In a post a couple months back, I gave a very brief introduction to blogs, now I just want to create a bit of discussion about what blogging and micro-blogging is and how they can be used for business purposes.
BLOG is a blend of the term web log, they allow an individual or a group of people to create posts on a website for any purpose that they wish to achieve. These posts often consist of a mix of text, images and video.
People that use blogs for personal use usually use them to write about and share their thoughts, view and opinions on topics that are important to them, or activities and events that interest them. Businesses also use blogs to share news, create awareness of their presence in the market, provide help on products, engage with customers.. and the list goes on! For today, I just want to talk about the business side of blogs.
Over the last few years, blogs have become increasingly popular, particularly within the business world. Many companies, large and small, use blogs for their business services. Here’s a short list of companies “that really get corporate blogging”.
It’s important to mention, all blogs will fall into one of these two categories, internal and external. External blogs are open to public, anyone can read and often comment on it as well, businesses use these blogs for the purposes mentioned in the above paragraph. Internal blogs are for within the business only, they are kept private from the world, and they serve a different purpose from external blogs.
Lenovo is the 4th largest PC maker in the world, and has a few blogs that they maintain for different purposes. For example, ‘The Lenovo Files‘ is a blog with the intention of providing readers with the behind the scenes of what’s happening at Lenovo. Posts are usually focused on talking about new products and technologies, as well as providing help for users of it’s products. For die-hard Lenovo fans, this is a really good blog, they can keep themselves informed of new products and features.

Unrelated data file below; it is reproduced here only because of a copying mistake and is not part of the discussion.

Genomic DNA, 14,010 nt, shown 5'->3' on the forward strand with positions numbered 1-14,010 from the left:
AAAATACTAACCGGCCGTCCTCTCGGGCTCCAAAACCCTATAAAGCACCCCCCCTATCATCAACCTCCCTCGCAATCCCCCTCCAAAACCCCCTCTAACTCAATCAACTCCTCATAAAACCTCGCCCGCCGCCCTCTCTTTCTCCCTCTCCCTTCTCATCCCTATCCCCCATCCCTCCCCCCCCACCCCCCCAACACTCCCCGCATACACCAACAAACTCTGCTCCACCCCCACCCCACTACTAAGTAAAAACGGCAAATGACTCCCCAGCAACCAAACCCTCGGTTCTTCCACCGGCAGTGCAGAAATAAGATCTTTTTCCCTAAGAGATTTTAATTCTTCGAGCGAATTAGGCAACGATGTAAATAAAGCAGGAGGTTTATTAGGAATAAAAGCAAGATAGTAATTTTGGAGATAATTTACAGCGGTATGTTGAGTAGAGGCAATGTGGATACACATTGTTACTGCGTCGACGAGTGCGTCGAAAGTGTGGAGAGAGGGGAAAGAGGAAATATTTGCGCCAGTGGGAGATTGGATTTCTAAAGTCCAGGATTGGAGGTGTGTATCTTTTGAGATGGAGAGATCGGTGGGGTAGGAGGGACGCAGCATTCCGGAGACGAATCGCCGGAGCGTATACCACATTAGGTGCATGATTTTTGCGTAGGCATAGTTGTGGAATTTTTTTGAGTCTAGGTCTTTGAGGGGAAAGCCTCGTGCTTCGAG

As this blog allows commenting, it does create room for negative comments which is a risk, but this risk either can be controlled by monitoring the comments made or it could be turned around to become an advantage, if Lenovo employees provide useful feedback on these comments, as well as using this as a communication channel to listen to customers feedback.
Micro-blogging is another important form of blogs. Micro-blogs are basically blogs, except really short (often controlled by a character limit), I often see micro blogs used to share links to new posts made on other blogs. Twitter is probably the most popular micro-blogging platform today, as I’ve mentioned in a previous post, with over 190 million visitors every month.
There’s a list here of mashable.com‘s best 40 Twitter-active companies. Using micro-blogs such as Twitter, allows businesses to communicate directly to it’s customers as well as other businesses, and as a result allows a much more personal relationship to grow between them. Twitter can be used by businesses to keep customers (or potential customers) interested in a product or brand by ‘tweeting’ about current business activity and release dates, etc. For example Apple could tweet about near features in the iPhone 4.
Both blogging and micro-blogging share a similar security risks. For example, an employee of a company could put confidential company information onto either one of these types of blogs, for the whole world to see, even if the information was taken back down it is very likely that someone could have replicated the data. A real example of this is of Red Cross. Noel Wardick, who was head of the international department for the Red Cross, set up a personal blog late last year, and put up posts outlining a number of serious problems within the organisation, including financial. Although Noel initially kept his identity as anonymous, he was eventually caught and suspended from his position. To tackle this, companies must stay relevant with changing technology by creating a ‘social media policy’ which will put rules around what employees can legally put on the internet.
On a different note, even today, I found Twitter really useful because I had been waiting for the new iPhone OS 4.1 update to be released, I also wanted to know how effective it would be in fixing my iPhone 3G speed issues. A Twitter search of ‘iOS 4.1’ showed me statuses of anyone who included this in their status update. As a result, I found that the update had been released and some people noted on the performance improvements as well.
So, what experience has your company had with blogging / micro-blogging? Has it helped? Has it created areas of concern?